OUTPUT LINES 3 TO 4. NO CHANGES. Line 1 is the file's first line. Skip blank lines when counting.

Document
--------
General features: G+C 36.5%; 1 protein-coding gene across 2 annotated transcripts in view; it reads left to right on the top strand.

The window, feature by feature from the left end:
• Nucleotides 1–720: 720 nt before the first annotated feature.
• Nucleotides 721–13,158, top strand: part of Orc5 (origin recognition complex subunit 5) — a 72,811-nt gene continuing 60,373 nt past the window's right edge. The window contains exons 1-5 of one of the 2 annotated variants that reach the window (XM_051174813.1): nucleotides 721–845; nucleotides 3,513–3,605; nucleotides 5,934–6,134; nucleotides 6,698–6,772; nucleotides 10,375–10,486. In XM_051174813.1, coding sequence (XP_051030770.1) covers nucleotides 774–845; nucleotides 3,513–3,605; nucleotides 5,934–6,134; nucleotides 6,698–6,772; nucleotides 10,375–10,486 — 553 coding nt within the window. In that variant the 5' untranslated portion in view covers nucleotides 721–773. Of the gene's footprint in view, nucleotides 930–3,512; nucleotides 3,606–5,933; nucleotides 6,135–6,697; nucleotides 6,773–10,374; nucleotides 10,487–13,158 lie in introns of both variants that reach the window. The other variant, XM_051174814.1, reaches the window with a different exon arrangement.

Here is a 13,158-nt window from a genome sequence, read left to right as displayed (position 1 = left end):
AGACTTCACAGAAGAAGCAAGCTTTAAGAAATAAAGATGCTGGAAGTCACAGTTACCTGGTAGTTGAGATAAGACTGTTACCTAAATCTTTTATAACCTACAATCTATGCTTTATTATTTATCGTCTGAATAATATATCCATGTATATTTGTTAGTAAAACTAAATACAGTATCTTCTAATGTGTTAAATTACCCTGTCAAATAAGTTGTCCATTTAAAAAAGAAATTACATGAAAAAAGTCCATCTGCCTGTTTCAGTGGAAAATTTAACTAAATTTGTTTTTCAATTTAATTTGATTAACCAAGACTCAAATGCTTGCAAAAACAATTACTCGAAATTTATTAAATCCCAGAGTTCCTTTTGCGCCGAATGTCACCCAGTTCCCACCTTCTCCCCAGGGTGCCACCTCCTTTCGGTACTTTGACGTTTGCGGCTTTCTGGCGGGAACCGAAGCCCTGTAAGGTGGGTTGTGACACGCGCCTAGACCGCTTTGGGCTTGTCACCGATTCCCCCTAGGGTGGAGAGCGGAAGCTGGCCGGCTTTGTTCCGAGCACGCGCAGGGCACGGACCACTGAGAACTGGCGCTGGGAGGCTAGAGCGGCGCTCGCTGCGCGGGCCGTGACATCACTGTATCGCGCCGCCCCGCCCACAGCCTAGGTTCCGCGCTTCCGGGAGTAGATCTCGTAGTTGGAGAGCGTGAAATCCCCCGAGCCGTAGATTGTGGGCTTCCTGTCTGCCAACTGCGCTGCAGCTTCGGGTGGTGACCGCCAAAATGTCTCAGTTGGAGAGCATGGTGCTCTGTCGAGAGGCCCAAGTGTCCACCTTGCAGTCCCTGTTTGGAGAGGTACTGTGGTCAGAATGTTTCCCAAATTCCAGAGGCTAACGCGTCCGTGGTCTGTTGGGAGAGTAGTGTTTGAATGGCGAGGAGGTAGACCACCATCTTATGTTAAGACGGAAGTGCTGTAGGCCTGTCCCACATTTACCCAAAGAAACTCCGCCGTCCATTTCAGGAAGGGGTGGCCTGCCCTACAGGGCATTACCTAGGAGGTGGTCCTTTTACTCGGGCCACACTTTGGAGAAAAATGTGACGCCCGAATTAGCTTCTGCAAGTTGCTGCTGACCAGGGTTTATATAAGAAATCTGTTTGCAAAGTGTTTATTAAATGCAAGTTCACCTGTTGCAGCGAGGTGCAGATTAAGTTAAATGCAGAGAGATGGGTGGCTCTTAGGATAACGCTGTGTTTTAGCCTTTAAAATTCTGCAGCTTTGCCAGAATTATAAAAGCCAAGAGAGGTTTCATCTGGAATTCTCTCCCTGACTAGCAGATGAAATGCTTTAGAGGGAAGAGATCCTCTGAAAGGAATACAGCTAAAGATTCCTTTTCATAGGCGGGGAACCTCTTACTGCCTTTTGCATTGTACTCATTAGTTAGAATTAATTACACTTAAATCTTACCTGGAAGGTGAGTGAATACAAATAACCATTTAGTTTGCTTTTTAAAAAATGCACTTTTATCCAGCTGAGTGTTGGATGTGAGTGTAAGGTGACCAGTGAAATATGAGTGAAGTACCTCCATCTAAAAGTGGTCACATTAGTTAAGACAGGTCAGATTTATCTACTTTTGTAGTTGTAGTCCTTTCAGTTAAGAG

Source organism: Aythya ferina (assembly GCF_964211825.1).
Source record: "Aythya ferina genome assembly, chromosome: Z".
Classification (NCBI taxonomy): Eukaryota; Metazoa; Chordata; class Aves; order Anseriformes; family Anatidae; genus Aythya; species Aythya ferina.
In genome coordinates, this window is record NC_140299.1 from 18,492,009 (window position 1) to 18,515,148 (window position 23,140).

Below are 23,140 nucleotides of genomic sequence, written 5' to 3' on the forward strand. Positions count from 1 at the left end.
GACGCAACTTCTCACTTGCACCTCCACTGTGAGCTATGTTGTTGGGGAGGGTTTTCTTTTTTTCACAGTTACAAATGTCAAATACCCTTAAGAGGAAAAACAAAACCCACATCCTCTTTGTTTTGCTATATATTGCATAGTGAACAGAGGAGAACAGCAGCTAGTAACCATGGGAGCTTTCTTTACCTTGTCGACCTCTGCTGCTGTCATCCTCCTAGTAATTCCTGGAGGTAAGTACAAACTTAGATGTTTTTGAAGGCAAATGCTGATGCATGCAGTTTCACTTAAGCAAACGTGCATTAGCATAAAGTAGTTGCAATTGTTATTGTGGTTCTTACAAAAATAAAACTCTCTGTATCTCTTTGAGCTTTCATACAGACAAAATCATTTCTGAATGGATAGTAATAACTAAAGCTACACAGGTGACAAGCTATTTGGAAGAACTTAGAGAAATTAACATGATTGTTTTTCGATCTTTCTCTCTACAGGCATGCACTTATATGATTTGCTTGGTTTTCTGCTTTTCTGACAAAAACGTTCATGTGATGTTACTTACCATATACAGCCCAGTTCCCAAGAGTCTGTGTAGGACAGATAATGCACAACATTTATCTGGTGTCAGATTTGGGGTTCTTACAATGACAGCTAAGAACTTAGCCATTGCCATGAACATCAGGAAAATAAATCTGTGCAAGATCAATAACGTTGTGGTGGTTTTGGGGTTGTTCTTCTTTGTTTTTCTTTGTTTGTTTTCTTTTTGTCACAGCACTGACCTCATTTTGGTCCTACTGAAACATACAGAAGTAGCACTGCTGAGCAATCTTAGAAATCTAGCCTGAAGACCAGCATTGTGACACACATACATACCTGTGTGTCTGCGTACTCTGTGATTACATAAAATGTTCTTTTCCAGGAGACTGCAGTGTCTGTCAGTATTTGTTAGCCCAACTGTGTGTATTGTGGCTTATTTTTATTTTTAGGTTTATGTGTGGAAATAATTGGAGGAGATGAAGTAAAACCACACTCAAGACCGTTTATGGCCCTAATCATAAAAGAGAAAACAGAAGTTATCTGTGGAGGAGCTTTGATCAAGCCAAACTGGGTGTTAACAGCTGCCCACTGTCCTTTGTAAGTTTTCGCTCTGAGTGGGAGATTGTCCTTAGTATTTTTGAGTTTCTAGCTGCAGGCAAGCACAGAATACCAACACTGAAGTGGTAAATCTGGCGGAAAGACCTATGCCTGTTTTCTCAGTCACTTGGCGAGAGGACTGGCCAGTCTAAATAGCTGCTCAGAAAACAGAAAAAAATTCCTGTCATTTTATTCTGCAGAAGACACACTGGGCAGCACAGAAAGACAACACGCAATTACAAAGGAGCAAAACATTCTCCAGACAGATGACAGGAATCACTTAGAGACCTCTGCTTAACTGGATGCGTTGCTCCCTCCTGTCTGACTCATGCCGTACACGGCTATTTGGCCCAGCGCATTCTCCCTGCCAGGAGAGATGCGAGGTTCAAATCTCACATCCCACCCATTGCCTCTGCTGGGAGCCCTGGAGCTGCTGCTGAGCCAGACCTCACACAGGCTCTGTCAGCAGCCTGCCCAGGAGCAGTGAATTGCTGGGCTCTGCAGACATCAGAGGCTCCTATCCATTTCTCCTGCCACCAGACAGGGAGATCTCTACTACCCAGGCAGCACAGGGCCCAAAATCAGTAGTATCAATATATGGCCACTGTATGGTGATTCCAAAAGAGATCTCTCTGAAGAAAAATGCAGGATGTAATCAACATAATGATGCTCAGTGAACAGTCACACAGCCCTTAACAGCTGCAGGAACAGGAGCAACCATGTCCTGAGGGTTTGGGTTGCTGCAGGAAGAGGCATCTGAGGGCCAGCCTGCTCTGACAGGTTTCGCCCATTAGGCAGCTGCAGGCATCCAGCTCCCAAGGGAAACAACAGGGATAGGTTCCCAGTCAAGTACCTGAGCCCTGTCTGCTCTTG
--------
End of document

• Nucleotides 1–720: 720 nt before the first annotated feature.
• Nucleotides 721–13,158, top strand: part of Orc5 (origin recognition complex subunit 5) — a 72,811-nt gene continuing 60,373 nt past the window's right edge. The window contains exons 1-5 of one of the 2 annotated variants that reach the window (XM_051174813.1): nucleotides 721–845; nucleotides 3,513–3,605; nucleotides 5,934–6,134; nucleotides 6,698–6,772; nucleotides 10,375–10,486. In XM_051174813.1, coding sequence (XP_051030770.1) covers nucleotides 774–845; nucleotides 3,513–3,605; nucleotides 5,934–6,134; nucleotides 6,698–6,772; nucleotides 10,375–10,486 — 553 coding nt within the window. In that variant the 5' untranslated portion in view covers nucleotides 721–773. Of the gene's footprint in view, nucleotides 930–3,512; nucleotides 3,606–5,933; nucleotides 6,135–6,697; nucleotides 6,773–10,374; nucleotides 10,487–13,158 lie in introns of both variants that reach the window. The other variant, XM_051174814.1, reaches the window with a different exon arrangement.